The Celebrate The Macallan event was a different setup to other tastings I’ve attended where all of the drams are laid out in front of you and it is a guided tasting.
There were roughly 200 guests and what turned me off about the event was that since it was a free event, there was not as much attention paid to the speaker Eden Algie, The Macallan US Ambassador, as he deserved. Very charming, funny and knowledgeable. His love for the company he represents really shines through. Really amazing host.
This is my typical gripe with free Scotch Whisky events, there is an element of some people who are ‘moochers’ for free booze and make it difficult for others to really learn with the background noise. Regardless- the presentation was light yet informative with just the right amount of background and history (which is not too much) for the type of event that it was.
In all there were 5 pours. I could be wrong, because again, the noise level from the back of the room made it hard to hear everything. Also presented was the iceball machine. And a few “oohs and aaahs” from this Lalique bottle.
Went to the NYC event Friday night. The location was in a loft near the 31st St ramp to the Lincoln Tunnel. It was a nice place. They registered everyone in the lobby and gave a gold colored token and a survey card. Once up to the 12th floor on a too slow elevator (20 min wait ) you got your first dram in a rocks glass. It was Macallan 10 year. I saw a plate that looked like it had had some snacks but was pretty much empty except for a couple of triangles of cheese and a few berries. There was a large table manned with 2 bartendenders happily giving refils of the 10 year along with mixers and ice. I was taken aback by the selection of mixers. They had Ginger ale, Coke, and Diet Coke. No seltzer/Club soda. I tried some mixed with ginger and must admit it was not bad.
I then found a seat at a table that had a large glass full of salted mixed nuts, and waited for the presentation to begin. Mrs Doc showed up a bit late and missed out on the 10 year sample.
The presentation was by a big shot in the company who ws very personable called an Ambassador of Macallan. Video of Scotland and factory production methods, oak barrels etc. pretty interesting. Then a Macarin glass of 12 year old ws distributed to all by waiters. Each table also had a pitcher of water for adding to the whiskey. He spoke some more about haw Macalln spends more money every year on barrels than all other Scotch distillers combined. They loan them to the Spanish to age sherry for a few years before the put them to use. It is easy to obtain used Bourbon barrels because Bourbon barrels can only be used once for Bourbon making. When they distill the product they only cut either 16 or 19% of the total amount of alcohol.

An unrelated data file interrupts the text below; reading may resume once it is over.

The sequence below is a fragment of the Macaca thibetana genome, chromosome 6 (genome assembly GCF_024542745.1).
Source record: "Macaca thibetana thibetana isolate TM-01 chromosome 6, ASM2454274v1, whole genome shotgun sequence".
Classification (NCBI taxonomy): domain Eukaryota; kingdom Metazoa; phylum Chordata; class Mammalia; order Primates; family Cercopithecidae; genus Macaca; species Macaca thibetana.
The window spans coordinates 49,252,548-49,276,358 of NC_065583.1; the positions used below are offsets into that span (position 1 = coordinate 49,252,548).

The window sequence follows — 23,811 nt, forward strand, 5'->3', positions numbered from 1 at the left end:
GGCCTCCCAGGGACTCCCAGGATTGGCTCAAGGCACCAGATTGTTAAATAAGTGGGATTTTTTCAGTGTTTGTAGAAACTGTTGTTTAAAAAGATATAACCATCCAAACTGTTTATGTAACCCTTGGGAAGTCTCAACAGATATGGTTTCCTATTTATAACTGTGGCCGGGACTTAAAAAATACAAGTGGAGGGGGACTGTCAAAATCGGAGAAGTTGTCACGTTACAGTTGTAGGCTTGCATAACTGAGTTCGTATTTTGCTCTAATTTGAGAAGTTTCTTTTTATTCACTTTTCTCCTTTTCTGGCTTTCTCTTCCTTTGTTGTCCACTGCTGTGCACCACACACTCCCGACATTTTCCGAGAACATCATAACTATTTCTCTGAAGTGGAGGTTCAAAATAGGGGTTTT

Then a sample of the 15 year. He asks if anyone has taken a wine tasting class with the purpose of telling you not to stick your nose all the way into the glass for the aroma. Also says how some water opens up the flavors and makes them more available and distinct.
Here comes the 17 year. We see some pics of him at various events and what was going on in the world when the whiskey was first put in casks to age. When you think about it the final dram, the 18 year was started in 1990. That was a long time go. The brew masters select 50 or so barrels of the hootch resting since 1990 and that is what the mix and bottle. The Ambassador also said that he has tasted all kind of elite bottlings and most FAQ is what he thinks is best. His answer is the 18 year.
Then you fill out the survey card with questions and comments, hand it in and receive a gift bag with a Macarin whiskey glass a 50 ml bottle of 12 year and a Godiva 72% chocolate bar with almonds. And leave with a nice buzz.
I attended the Macallan tasting in San Francisco last nite. I thought the presentation was, at times, a little too much of a "rah-rah" pep rally. We did get to taste 5 different Macallan single-malts. The appetizers served were tasty and ample. On our way out the door, we received a 1/10th bottle of the 12-year old single malt and a nice tasting glass.
This is worth the effort if you can attend. It is remenscent of how the J. Walker used to do their events a few years ago before they switched to thimbule sized tastes of each whiskey.
You are ushered in and handed a glass of Macallen 10yr. Fine Oak. ( I've always liked this product) there are some apps and whathave you.
then you grab a table and settle in. Don't be afraid to go back up and ask for a refil on the 10yr Fine Oak. You only get a "token" for one drink but i was happily poured another dram.
The tasting is what you expect with an ambassador giving a spiel and running through the macallan product. Products distributed for tasting are: 12 yr original, 15yr. Fine Oak, 17 yr. Fine oak, and the Macallen 25yr.
When you leave, if you hand them a survey, you get a gift bag that contains a black Macallan hat and a Glencairn glass.
You should go if yo can. Total time of the event is about an hour and a half. I left with a very nice buzz.